Incomplete Nature: How Mind Emerged from Matter by Terrence W. Deacon

mkesten's review against another edition

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This was one of the hardest books I've ever read largely because it presupposes an indepth knowledge of mechanics, chemistry, genetics, biology and physics. Much of it flew right over my head.

It deserves four stars if for nothing else, its impenetrability.

Sarcasm aside, the mystery and the glory of the quest is worthwhile.

Deacon seeks nothing less than to fill the scientific vacancy between mind and matter. A lot of pages in this book are filled with the historical blind alleys that thought has taken us in the quest....too many pages, in my opinion.

Logic and physics tell us that life is impossible, that entropy will drain the universe of thought and meaning. We know, of course, that this isn't entirely true. That there must be something else at work because life exists. What exactly that something else is forms the storyline of this book. It's not an anthropomorphic creature. It's not little green men from space.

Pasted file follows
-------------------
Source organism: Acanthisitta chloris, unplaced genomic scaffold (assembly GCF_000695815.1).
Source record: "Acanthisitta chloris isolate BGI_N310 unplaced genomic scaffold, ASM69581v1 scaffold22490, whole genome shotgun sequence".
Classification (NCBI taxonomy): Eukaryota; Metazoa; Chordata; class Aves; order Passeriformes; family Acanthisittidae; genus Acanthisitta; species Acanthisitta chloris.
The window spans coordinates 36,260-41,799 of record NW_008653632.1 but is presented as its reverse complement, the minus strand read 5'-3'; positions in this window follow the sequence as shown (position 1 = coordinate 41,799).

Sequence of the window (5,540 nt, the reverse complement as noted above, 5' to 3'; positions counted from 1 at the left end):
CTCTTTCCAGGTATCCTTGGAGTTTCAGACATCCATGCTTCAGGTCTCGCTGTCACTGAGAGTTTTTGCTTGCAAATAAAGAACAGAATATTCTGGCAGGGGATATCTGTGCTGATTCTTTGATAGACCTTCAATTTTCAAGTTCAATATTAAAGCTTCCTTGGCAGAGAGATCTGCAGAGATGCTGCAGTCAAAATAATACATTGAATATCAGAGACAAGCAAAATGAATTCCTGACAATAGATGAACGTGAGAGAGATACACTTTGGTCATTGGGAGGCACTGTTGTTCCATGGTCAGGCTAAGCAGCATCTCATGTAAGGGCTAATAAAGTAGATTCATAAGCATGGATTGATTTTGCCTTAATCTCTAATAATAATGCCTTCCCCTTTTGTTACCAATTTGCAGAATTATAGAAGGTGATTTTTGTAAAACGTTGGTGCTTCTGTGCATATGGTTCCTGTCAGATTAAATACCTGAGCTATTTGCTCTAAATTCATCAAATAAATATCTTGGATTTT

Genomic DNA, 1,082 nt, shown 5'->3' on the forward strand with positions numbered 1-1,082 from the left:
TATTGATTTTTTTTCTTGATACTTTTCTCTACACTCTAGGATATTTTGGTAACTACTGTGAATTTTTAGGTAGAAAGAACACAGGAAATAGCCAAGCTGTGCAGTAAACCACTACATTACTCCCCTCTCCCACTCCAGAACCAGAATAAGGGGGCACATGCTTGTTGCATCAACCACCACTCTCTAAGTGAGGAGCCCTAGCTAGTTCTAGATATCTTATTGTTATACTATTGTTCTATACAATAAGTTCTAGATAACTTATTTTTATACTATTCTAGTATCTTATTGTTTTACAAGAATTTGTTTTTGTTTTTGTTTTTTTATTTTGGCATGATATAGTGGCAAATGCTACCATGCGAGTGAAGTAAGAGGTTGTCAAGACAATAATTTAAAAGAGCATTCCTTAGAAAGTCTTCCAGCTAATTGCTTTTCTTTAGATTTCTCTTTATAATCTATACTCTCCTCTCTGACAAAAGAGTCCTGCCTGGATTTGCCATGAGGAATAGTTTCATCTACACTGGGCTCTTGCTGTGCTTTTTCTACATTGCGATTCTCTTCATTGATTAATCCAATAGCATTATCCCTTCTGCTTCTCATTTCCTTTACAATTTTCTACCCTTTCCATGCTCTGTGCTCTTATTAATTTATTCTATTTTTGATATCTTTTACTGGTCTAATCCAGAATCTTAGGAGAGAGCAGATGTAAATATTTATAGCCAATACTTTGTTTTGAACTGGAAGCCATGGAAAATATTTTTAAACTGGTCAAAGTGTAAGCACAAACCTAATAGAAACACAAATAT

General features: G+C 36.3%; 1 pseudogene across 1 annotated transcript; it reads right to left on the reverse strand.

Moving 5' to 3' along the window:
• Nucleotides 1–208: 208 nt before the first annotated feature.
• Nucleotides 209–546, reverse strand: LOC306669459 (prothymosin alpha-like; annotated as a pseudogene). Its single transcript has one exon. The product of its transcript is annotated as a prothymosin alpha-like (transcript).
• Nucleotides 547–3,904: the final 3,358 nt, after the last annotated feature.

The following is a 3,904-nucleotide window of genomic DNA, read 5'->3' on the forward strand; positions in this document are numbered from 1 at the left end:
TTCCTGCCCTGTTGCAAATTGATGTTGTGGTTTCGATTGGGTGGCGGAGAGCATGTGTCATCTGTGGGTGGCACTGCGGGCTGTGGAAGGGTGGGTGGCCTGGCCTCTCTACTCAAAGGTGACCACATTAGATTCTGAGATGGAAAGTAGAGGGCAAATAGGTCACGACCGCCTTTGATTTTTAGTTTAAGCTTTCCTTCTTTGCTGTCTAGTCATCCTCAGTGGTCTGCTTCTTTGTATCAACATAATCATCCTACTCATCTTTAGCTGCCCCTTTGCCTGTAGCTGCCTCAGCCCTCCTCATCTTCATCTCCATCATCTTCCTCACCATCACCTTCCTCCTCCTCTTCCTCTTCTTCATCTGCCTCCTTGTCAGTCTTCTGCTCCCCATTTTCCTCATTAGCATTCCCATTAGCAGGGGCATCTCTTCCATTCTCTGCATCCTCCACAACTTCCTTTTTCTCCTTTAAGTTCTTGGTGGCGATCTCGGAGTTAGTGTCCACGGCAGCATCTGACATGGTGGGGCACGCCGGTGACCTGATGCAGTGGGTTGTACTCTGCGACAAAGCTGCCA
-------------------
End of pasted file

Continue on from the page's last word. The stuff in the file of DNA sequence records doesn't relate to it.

Deacon never tries to answers the why question. He creates a framework for the how based on what we do know about how the universe operates, and it is obviously more than the Second Law of Thermodynamics.

The key is in the title to the book..."emergence". Matter organizes itself. It doesn't need little green men. Life may have come about in an accident, but the pillars of thought exist in the same realm as biology and mechanics. Perturbance, motion, activity create the same powers in mind as in geology or anything else.

And that's about as far as I got.

quasar728's review against another edition

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challenging informative reflective slow-paced